Expert Interview Series: Market Movement

May 26, 2011

Our expert series continues with a Q&A with Melissa McGuire, CEO and founder of Sherpa.  Sherpa is a Charlotte-based staffing, recruiting and consulting agency focused on the fields of accounting & finance, technology and project management.  You can find them online at www.sherpallc.com

Q: As mentioned in our white paper (The Millennial Generation Today: The economic environment impact to recruitment, retention and engagement), there have been numerous recently released statistics regarding people looking to make a move and our research showed 70% of Millennials were considering the possibility of changing jobs. What is your reaction to these type of statistics?

A: I believe the statistics. First of all, I believe a large percentage of all employees are considering changing jobs. Never before have I heard so many people express so much stress about their jobs. Most have worked harder than ever during the recession and have received fewer rewards: lower or no bonuses, less 401k matching, less job security, higher health care costs, etc. Additionally, because of fears of layoffs and pressure to produce results has lowered morale in many companies. I don’t track millennials because I don’t look at age when evaluating people, but those newer to the work force are likely to be disillusioned with their jobs and believe there are greener pastures. However, I do believe that most will find better times if they stay in their current jobs. But, the trust has been broken, so many will probably leave.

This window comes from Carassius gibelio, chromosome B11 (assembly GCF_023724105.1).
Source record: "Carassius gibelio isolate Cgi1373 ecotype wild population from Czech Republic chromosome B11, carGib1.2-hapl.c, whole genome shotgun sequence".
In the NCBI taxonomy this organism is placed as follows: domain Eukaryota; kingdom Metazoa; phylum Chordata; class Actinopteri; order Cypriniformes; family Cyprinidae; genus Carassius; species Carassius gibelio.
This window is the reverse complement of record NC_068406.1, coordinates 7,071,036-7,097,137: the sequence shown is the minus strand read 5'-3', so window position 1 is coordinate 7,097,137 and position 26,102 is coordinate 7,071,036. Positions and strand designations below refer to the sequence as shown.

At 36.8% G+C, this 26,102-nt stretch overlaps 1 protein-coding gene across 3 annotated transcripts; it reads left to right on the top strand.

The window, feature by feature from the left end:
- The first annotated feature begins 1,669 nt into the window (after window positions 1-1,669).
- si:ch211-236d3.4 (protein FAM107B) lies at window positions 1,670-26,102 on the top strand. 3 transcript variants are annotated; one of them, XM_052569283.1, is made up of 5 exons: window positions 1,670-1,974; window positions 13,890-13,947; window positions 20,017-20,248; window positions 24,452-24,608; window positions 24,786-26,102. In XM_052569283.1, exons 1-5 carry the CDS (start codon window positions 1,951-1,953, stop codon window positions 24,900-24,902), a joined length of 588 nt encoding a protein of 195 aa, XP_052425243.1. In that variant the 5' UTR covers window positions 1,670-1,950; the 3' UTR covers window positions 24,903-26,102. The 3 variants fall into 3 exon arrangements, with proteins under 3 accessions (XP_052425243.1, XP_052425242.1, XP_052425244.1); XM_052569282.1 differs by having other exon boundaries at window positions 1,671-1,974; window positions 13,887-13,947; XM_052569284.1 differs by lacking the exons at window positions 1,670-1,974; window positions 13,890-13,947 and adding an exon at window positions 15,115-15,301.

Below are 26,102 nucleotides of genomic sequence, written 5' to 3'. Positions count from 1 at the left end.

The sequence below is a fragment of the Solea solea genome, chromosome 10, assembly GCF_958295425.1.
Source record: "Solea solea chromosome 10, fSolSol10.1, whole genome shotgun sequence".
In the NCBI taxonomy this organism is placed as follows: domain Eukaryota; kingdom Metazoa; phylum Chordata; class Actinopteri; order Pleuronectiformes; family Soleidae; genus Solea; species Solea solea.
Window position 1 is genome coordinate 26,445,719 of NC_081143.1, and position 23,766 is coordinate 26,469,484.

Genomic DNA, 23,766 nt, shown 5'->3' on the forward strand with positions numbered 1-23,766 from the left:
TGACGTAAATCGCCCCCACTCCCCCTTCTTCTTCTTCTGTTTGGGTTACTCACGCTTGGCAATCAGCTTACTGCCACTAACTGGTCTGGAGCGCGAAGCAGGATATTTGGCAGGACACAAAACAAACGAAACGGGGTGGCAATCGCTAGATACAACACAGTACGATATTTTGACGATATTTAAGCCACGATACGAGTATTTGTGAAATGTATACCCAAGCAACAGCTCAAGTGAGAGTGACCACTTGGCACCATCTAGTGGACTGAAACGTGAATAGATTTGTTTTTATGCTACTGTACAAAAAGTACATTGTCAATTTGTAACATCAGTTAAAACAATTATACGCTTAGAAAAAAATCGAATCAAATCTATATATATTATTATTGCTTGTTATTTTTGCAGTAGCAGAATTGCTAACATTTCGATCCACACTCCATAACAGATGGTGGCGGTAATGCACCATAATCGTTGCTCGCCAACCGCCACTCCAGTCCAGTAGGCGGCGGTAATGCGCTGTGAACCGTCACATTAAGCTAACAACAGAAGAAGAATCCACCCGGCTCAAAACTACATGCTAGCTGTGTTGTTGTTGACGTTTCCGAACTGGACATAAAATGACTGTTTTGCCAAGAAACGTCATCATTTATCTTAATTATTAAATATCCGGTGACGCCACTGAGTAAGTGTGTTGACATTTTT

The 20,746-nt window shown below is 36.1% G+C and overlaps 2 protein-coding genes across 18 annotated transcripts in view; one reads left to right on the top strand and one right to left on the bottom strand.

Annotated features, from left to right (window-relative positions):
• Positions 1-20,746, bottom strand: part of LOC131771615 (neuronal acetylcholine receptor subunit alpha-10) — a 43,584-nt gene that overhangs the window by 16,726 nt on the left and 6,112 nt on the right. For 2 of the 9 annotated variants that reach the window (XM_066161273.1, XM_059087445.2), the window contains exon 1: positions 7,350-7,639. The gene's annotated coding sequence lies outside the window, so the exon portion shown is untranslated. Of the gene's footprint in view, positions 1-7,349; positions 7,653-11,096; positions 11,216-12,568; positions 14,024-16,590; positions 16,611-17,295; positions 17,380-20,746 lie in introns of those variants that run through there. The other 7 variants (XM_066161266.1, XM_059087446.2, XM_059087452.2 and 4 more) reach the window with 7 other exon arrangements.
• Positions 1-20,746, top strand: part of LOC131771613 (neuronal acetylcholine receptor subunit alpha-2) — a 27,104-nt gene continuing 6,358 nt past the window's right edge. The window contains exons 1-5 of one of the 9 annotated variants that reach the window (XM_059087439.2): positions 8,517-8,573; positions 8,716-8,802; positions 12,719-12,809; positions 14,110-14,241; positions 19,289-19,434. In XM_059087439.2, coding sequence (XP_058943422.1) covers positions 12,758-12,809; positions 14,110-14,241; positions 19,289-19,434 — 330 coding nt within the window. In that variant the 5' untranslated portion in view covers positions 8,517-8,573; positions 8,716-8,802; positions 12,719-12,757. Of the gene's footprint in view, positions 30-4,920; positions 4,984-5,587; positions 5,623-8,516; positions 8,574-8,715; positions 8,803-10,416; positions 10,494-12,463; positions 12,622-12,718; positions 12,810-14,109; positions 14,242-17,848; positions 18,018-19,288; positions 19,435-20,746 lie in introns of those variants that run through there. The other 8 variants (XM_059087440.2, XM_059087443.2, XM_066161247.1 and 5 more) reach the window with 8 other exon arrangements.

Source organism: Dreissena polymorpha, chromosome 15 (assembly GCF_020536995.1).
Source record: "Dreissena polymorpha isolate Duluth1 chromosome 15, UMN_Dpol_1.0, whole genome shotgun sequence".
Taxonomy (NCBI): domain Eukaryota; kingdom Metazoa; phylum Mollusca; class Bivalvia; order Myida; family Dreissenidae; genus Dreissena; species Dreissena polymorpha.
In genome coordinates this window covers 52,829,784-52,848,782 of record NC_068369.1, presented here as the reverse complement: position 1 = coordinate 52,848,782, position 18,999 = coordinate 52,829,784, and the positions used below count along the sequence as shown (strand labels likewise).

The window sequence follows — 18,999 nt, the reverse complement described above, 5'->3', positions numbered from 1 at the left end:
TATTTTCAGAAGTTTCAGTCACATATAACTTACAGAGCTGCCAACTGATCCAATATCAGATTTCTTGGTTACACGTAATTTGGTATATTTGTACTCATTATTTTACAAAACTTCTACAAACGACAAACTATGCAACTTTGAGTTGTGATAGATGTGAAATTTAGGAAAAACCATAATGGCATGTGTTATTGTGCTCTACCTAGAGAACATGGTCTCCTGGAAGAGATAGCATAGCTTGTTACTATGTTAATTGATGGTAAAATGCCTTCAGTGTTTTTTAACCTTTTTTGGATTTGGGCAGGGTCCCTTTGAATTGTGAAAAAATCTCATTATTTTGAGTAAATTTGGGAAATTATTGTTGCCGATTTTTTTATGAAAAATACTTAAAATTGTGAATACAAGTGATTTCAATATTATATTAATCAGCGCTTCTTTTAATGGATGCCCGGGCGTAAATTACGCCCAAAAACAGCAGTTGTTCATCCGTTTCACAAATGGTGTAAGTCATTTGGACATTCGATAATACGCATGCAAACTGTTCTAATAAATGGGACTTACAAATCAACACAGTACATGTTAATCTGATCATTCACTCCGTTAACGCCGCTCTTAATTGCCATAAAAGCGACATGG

Q: Do you see movement of those currently employed starting to pick up or has it held steady throughout the recession?

A: I have seen people very reluctant to change jobs during the recession. Instead, they hung on to them, even if they didn’t like them. It is the increase in confidence in the economy that is creating the environment for job changing. There are more jobs to move to and there is a little less fear of being the “last one in” at a company, which is the fear that they could be the first one out if the company had layoffs.

Q: When your recruiters contact passive candidates (those currently employed) are they more willing to consider an opportunity you may be calling about than they were 2 or 3 years ago?

A: Definitely.

Thanks Melissa for taking the time to answers our questions.  We appreciate your insight and know the statistics have some of those responsible for retaining their current talent very nervous. 

As a reminder, the white paper is available for download at www.sbrconsult.com.


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